For any meaningful planning exercise, the costs should be correctly assessed, and ideally, it should be the life-cycle cost. This premise holds true for our renewable energy program also.
However in India while estimating solar and wind electricity tariffs, we are ignoring two basic costs.
- The first is the balancing cost, and
- the second is the cost of recycling the solar waste at the end of life
Generation from renewables is intermittent in nature since unexpected cloud cover, or sudden fall in wind velocity will lead to an immediate dip in generation.
In order to maintain the stability of the grid, we need to rely on other resources to counterbalance the drop, which can be done best by hydro-based or coal based generation.
Consequently, with our target of 175 GW of renewables by 2022 (and also 450 GW by probably 2030), the coal-based plants at certain times of the day will operate at below the technical minimum.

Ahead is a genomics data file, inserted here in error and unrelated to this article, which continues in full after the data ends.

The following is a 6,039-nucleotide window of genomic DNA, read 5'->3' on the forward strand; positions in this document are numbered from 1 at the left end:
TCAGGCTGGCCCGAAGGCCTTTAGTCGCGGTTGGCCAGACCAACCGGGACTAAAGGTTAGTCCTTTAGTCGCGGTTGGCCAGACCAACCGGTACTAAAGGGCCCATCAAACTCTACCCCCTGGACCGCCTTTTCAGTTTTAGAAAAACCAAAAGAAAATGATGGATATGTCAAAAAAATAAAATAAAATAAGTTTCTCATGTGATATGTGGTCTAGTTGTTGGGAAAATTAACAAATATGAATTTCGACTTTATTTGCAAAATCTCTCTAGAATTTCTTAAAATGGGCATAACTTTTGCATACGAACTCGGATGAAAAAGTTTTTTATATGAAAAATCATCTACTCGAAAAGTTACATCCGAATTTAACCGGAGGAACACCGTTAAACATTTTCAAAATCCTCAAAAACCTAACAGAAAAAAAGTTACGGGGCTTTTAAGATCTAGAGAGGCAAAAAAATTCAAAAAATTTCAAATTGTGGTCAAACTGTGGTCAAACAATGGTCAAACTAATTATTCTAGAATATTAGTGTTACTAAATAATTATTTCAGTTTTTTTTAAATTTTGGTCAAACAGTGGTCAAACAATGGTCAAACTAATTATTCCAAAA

The present regulations of CERC compensate a coal-based generator for the extra operational cost that he has to bear, but it should not be below 55% of the capacity.
The second aspect that we ignore is the cost of recycling the solar waste once its life is over after 25 years. There are some estimates that the annual volume of PV waste in India is likely to reach two lakh tonnes by 2030 and 1.8 million tonnes by 2050.
It is estimated that the cost of recycling can vary from $250 to $600 per tonne, which is far more than the value of the recycled material. In addition, there will be transportation cost which can range from 60% to 100% of the recycling cost.
The important point to note is that we do not have any credible estimate of the ‘balancing cost’ for the country as a whole. These cost, if added to the cost of generation from renewables, will give a completely different story vis-à-vis cost of generation from coal-based plants.
Reference- Financial Express, Economic Times, livemint, Mercom India